3. A Delicate Truth by John Le Carré
I found that LeCarre’s books fell off a bit after the George Smiley series; however, A Delicate Truth is wonderful. It take up the theme of hired mercenaries in the employ of governments and features a surprising ending.
4. The Thing About Thugs by Tabish Khair
One of my favorite novels of the past ten years. Khair writes a Dickensian story that incorporates Indians in 19th century London and uses as a springboard the author’s grandfather’s personal library. A fabulous book.
5. The Case of the Man Who Died Laughing by Tarquin Hall
I cannot wait for Hall’s next book featuring detective Vish Puri, his associates, wife and mother. These books feature Indian English dialect, hilarious renderings of community and family life, and mysteries that devolve upon serious social issues. Any one of the books is wonderful entertainment. I started with this one.
6. NW by Zadie Smith
Anything by Zadie Smith is worth reading for its humor alongside commentary on the 21st century world. This book tells the story of four London urbanites from the same neighborhood, trying to make their ways out of the council flats in which they were raised.
7. The Polish Officer by Alan Furst
This book is my favorite among Furst’s excellent series that tells stories from World War II from the ground level. This one takes as its point of departure a loyal Polish officer tasked with moving the country’s gold out of Poland in advance of the Nazi invasion. As with all of Furst’s work, the narrative is intensely human.
Picks by Justin Parrott, technical and research services librarian
1. The 7 Habits of Highly Effective People by Stephen Covey
Stephen Covey has distilled generations of wisdom into seven simple habits that can lead us to success. These habits are based upon universal principles in the sense that they can be applied within any religious or philosophical tradition. Readers who apply these habits, or even a few of them, will notice improvements in their work and personal life.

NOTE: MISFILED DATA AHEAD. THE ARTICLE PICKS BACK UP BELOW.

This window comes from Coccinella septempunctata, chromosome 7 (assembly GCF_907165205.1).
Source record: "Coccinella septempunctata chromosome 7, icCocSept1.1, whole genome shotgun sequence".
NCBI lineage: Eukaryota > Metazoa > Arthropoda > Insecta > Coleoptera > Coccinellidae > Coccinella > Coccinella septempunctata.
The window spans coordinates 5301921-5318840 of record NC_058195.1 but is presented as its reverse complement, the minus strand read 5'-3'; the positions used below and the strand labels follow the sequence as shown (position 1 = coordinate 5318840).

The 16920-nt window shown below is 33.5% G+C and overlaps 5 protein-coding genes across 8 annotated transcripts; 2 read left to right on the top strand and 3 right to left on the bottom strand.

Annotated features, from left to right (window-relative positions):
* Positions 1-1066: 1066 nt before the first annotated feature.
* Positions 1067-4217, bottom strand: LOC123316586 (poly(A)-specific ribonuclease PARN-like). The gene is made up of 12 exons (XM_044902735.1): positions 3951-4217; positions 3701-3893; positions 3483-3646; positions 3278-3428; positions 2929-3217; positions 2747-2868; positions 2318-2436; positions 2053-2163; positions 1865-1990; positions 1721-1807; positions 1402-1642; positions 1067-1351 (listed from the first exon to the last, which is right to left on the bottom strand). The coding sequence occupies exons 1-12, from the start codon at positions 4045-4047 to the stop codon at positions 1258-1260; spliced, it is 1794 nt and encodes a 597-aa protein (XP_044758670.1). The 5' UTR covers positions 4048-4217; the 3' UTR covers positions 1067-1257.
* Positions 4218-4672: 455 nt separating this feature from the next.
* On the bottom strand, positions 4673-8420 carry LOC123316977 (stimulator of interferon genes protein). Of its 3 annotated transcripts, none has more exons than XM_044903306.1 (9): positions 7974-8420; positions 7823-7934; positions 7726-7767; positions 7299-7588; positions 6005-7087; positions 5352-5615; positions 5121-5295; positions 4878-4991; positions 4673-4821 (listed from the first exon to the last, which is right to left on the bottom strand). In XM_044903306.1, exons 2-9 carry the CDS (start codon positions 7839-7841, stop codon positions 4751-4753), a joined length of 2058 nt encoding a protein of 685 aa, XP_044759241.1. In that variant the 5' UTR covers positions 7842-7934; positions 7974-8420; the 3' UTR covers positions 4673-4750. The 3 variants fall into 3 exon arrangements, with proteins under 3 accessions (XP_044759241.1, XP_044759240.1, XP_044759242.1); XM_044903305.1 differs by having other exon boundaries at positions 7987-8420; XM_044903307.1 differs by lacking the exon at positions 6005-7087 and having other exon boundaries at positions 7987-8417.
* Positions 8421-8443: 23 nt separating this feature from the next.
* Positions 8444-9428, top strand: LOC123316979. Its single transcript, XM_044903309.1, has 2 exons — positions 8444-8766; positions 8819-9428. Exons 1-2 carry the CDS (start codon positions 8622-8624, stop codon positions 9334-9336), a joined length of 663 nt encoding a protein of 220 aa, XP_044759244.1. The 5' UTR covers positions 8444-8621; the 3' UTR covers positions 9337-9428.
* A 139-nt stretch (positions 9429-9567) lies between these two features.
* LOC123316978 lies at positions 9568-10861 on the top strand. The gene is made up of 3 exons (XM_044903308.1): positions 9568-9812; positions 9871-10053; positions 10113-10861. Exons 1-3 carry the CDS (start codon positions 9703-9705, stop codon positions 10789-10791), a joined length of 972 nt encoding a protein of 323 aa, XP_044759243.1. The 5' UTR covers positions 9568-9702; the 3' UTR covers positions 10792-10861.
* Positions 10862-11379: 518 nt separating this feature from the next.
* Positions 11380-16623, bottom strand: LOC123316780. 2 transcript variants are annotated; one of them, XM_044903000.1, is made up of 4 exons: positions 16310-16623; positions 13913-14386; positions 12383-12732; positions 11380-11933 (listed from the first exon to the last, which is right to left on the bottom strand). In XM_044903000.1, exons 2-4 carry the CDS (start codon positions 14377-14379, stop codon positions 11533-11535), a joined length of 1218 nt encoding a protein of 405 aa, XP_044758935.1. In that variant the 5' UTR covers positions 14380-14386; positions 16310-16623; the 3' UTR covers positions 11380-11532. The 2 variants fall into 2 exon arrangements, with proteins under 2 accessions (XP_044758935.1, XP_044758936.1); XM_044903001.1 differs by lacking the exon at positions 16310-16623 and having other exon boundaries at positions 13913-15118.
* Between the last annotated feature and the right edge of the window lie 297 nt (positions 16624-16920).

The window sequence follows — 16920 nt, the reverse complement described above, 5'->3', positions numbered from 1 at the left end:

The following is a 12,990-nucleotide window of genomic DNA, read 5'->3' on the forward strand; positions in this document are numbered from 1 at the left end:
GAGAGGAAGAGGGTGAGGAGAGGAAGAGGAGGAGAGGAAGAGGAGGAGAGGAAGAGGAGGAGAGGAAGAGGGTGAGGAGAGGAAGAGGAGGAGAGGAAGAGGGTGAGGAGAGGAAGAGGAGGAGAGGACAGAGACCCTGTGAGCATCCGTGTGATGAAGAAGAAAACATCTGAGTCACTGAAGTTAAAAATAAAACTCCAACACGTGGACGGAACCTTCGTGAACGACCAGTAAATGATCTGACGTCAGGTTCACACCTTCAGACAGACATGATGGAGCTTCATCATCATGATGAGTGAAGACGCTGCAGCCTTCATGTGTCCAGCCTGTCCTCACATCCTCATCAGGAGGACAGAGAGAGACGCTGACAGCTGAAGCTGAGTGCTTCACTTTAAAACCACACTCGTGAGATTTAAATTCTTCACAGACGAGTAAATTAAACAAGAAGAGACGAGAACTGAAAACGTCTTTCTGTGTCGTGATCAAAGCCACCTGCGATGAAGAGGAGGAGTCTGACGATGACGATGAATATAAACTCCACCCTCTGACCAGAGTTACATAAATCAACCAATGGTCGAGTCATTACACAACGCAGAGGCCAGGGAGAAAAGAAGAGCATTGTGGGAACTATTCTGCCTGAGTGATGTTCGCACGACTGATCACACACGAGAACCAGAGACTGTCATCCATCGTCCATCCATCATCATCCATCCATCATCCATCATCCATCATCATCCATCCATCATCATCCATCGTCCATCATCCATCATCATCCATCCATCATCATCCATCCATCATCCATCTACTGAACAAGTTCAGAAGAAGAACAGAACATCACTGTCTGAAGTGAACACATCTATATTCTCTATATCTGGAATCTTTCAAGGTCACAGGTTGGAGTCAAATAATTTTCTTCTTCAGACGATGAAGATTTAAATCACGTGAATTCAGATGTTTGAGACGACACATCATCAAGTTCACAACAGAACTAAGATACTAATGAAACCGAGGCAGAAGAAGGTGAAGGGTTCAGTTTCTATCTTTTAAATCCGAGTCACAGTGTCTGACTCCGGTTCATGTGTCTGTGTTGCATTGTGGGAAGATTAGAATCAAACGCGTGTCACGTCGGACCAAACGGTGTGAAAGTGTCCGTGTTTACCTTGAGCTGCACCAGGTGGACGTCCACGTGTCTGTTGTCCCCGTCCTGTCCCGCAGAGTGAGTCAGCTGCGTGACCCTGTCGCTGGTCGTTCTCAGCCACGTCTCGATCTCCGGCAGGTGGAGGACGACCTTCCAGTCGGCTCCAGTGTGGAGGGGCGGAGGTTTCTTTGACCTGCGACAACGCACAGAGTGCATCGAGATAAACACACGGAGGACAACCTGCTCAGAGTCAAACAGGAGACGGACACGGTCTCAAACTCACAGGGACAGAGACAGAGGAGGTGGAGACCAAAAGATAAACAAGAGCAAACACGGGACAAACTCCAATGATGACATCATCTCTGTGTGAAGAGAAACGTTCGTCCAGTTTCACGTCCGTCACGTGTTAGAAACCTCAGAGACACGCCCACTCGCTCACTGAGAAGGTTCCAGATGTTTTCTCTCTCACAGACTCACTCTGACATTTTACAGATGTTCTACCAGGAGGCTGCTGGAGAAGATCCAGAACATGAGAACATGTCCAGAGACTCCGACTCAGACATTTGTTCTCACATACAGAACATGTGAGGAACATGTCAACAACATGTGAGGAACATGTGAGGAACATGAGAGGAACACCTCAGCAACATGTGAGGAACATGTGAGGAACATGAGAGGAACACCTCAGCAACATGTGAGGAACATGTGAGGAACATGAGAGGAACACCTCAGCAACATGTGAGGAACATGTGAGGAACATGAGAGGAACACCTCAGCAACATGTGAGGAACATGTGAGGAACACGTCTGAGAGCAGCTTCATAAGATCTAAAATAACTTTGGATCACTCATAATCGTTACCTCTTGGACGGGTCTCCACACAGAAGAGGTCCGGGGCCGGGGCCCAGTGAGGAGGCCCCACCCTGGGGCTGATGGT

2. The Power of Now by Eckhart Tolle
Eckhart Tolle provides us with an interesting look at the mind and its relationship to the self or ego. Drawing upon spiritual concepts in major religions, Tolle distills these insights into a model of mindfulness that can help people alleviate the pitfalls of obsessive negative thinking. Although Tolle is clearly influenced by religion, his explanations are simple and secular enough to be understood and applied across many religious and philosophical orientations.
3. The Joy of Living by Yongey Mingyur
Yongey Mingyur has written a synthesis of science and spirituality that also serves as a primer on Buddhist practice and thought. Mingyur combines his correspondence with neuroscientists and his experience with ancient Buddhist teachings to offer a fresh look at the way science and spirituality complement each other. Readers will learn practical advice for becoming a happier and healthier person, while also being introduced to one of the great world religions.
4. Stop Thinking & Start Living by Richard Carlson
This book is one of the simplest and easily accessible explanations of the effects of thinking, positive or negative. Many people who suffer from depression or anxiety do not realize that their compulsive runaway thoughts are the root cause of their discomfort. Richard Carlson draws upon his extensive experience as a therapeutic practitioner to help us understand how we can take control of our minds instead of being controlled by them.
5. Awaken the Giant Within by Tony Robbins
This is a rather large work with a number of practical tips for achieving optimum performance in work and personal life. From health, to mind, to finances, Tony Robbins has brought together a wealth of experience to help us utilize the untapped power within us. Not every suggestion will work for everyone, but readers are sure to find something valuable they can take away.